Tesla Motors Inc (NASDAQ:TSLA) is launching a new inexpensive affordable electric car this week. Much like the smartphone maker, Apple’s version of the iPhone 5C, Tesla Motors have launched their cheaper version, the Tesla Model 3.
Analysts, however, believe irrespective of the launch the problems facing the company will not go away quickly. Colin Langan of UBS on CNBC’s “Closing Bell” said, “I think there are a lot of reasons to be cautious.”
The new version Tesla Model 3 that Tesla Motors is launching starts at a modest $35,000. As expected, the production of the cheap version of Tesla cars, also cost less than the more luxurious Model S and Model X. Expected production is to be late next year.
There has been a drop in the share price of Tesla Motors Inc (NASDAQ:TSLA) this year. The shares have declined by about 4 percent. This, however, does not reflect the full 12 month period. In the period, Tesla Motors Inc shares rose nearly 25 percent. Langan, however, put a dampener on this news noting that, capital expenditures and possible market saturation would probably weigh on the automaker’s shares.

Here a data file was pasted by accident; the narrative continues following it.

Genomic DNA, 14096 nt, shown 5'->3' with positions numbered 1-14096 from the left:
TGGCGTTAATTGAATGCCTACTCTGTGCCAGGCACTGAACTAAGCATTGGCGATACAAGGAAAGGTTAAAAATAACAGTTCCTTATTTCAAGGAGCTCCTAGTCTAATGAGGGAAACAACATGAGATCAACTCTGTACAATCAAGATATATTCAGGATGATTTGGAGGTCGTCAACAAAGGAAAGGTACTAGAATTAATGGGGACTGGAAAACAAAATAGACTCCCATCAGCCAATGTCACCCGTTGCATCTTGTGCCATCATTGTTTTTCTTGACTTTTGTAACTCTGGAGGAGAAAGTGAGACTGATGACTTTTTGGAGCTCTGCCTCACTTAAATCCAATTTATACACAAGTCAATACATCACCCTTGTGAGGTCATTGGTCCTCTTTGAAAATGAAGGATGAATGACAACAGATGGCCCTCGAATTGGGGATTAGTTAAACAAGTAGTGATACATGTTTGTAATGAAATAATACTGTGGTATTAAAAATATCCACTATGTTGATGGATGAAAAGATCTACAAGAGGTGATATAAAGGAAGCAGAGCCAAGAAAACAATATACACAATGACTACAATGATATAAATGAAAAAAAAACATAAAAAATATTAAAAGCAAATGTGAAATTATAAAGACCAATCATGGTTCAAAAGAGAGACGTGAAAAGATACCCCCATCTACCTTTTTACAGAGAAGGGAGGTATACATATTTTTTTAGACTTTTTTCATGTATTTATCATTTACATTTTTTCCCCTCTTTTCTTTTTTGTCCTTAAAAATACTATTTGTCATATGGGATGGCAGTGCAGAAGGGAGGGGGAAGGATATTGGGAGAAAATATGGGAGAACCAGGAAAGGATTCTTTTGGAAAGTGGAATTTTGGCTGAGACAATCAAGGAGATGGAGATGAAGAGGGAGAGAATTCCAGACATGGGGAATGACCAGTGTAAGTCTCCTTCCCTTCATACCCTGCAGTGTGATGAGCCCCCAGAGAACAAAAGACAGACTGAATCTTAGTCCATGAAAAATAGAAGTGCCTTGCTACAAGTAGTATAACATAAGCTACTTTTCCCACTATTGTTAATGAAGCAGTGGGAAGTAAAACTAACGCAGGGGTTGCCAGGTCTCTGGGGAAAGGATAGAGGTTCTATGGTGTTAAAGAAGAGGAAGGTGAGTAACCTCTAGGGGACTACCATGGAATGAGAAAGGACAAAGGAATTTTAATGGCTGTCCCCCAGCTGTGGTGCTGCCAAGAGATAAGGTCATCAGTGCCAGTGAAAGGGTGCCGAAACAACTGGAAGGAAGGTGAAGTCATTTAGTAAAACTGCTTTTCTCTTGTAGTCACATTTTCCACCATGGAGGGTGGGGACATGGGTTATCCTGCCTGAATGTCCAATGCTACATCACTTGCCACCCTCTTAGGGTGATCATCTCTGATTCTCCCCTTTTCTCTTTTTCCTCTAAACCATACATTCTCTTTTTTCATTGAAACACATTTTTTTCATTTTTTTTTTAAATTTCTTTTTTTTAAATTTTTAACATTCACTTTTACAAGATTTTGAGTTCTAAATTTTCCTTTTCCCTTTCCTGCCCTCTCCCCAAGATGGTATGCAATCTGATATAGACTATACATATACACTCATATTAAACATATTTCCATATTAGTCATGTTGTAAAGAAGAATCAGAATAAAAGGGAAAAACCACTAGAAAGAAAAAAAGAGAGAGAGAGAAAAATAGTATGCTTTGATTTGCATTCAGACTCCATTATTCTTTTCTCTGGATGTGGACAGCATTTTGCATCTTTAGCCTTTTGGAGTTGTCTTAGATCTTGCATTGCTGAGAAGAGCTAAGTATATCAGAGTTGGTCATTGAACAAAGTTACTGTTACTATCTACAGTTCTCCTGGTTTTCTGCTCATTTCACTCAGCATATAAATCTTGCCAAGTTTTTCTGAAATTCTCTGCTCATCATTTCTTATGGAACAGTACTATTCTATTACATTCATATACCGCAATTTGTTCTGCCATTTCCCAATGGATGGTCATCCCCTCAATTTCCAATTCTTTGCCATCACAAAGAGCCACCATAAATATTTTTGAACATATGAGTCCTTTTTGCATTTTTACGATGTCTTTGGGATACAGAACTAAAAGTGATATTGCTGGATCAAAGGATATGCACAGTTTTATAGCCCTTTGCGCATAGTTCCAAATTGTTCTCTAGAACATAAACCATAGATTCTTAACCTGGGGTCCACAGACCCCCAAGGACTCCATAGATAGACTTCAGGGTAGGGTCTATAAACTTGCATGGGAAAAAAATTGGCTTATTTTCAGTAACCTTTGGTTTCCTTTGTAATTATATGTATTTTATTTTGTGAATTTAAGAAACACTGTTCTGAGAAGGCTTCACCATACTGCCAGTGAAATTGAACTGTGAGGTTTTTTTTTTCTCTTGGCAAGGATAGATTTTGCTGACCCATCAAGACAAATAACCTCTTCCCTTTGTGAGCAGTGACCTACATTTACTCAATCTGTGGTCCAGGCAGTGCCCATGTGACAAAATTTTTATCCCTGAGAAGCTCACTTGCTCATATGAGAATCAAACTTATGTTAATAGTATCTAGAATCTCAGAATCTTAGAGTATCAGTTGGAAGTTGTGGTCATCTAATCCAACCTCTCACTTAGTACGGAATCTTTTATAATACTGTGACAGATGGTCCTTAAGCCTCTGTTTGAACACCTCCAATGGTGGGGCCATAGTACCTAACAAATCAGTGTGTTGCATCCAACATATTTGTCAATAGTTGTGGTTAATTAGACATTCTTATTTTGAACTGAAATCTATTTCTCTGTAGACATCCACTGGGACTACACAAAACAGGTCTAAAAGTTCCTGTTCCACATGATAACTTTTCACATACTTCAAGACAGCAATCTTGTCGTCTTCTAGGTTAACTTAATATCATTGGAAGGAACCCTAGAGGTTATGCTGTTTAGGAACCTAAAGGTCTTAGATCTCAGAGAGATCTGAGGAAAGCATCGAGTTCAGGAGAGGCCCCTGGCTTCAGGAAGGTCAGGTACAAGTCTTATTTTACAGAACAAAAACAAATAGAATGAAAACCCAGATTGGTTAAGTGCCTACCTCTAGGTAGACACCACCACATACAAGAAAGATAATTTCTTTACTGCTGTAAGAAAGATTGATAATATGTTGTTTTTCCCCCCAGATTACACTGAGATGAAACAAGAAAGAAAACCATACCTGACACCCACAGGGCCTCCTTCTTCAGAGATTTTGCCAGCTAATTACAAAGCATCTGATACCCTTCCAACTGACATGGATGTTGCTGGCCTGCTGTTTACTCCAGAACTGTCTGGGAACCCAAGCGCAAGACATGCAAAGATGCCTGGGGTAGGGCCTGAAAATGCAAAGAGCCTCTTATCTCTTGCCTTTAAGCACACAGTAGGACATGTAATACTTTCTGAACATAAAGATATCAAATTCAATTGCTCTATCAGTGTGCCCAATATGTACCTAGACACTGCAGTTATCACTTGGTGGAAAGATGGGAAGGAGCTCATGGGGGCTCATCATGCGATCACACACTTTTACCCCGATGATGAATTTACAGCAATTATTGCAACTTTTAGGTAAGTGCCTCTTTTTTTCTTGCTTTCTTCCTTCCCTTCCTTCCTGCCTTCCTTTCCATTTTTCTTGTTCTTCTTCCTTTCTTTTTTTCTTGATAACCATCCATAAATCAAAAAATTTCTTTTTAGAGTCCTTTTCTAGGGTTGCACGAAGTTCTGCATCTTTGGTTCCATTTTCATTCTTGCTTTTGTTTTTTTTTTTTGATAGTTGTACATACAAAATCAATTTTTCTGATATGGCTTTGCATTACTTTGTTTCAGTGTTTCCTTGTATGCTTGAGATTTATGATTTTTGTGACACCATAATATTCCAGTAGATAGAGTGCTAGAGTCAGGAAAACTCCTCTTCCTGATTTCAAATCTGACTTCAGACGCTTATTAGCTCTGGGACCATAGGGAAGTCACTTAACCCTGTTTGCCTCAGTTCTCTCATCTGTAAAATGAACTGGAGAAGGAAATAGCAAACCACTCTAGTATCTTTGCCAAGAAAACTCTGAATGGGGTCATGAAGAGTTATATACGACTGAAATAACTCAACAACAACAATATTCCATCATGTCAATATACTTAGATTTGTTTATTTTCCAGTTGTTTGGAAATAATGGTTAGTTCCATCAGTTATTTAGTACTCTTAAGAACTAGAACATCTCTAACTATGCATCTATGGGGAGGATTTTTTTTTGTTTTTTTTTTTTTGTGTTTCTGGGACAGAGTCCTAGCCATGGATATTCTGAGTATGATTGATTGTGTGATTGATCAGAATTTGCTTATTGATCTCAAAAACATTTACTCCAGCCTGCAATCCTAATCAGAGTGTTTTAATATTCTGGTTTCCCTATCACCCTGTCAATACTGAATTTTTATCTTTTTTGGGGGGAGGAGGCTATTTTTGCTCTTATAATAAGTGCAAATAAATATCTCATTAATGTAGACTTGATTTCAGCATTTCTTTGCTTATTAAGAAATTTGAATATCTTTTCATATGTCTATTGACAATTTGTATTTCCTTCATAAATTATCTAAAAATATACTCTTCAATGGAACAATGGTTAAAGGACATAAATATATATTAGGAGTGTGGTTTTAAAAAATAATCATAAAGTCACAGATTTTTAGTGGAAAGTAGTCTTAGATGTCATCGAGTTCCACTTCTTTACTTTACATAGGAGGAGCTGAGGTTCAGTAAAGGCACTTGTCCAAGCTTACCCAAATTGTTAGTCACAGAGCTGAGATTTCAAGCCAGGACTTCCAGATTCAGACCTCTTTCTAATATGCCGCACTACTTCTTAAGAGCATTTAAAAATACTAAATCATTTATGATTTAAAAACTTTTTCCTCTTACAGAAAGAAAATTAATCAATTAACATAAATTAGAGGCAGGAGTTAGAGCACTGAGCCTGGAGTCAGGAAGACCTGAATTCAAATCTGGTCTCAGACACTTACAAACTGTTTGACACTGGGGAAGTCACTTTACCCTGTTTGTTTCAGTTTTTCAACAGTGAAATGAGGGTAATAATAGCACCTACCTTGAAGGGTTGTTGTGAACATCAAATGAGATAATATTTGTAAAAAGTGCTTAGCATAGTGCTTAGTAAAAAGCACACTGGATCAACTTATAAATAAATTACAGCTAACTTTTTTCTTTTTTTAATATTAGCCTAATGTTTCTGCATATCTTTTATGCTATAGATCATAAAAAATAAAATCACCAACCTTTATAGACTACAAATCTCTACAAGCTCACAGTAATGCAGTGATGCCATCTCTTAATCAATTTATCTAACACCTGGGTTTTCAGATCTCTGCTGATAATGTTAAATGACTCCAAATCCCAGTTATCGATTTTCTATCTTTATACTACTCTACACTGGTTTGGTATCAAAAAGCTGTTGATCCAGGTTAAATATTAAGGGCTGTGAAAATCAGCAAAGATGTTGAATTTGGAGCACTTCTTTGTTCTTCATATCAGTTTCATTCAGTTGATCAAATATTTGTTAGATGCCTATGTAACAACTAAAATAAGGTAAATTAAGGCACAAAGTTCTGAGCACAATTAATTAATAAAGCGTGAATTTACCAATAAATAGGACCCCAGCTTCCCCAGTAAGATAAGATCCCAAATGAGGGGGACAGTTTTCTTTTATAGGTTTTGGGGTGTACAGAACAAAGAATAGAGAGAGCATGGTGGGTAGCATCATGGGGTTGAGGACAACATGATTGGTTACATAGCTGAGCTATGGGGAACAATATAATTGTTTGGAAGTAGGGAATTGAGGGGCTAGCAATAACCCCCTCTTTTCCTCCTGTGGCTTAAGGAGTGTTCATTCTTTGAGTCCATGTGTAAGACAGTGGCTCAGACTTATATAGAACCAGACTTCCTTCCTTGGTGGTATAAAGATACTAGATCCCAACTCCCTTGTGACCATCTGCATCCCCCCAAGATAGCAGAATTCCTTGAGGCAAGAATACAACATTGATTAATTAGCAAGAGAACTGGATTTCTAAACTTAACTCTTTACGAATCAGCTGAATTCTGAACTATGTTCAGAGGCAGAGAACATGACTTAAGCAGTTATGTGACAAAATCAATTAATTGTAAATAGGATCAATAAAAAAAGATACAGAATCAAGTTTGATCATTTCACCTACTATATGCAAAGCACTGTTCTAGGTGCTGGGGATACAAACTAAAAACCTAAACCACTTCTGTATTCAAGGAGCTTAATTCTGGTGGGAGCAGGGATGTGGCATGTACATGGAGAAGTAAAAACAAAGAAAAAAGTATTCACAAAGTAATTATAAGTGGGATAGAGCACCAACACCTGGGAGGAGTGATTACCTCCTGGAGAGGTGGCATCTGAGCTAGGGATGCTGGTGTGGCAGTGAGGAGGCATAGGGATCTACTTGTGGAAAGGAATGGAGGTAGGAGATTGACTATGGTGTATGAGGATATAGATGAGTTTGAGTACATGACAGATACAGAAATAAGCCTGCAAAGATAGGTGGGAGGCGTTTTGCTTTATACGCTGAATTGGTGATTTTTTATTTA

Langan predicted a sell rating of $120 on Tesla. Tesla’s share price closed around $230 on Monday. Langan said, “They’re burning cash at this point so that’s another critical risk that investors should be focused on.”
Langan comments, however, are not echoed by everyone with another analyst from Stifel, James Albertine arguing that the company was capable of expanding at both high and low ends.
On the same show Langan was on, he said, “If you dig through the numbers, they are going to continue to grow at a significant pace at the luxury high end, taking share there.”
Albertine has a buy rating for Tesla shares at $325 and expects production volume of the cheaper Model 3 helping Tesla sustain its growth.
Tesla Motors Inc delivered 50,000 vehicles in 2015 and last week they said that they expected to release 80,000 to 90,000 vehicles by the end of the current year. The launch of the new Tesla Model 3 is seen by others as a moment of truth for Elon Musk, the chief executive at Tesla Motors. The electric car market is not as diverse as for the rest of the automobile industry. The numbers that Tesla Motors show for cars sold are minuscule if put up against those of BMW and the Mercedes Benz which stand at 1.4 million cars per year.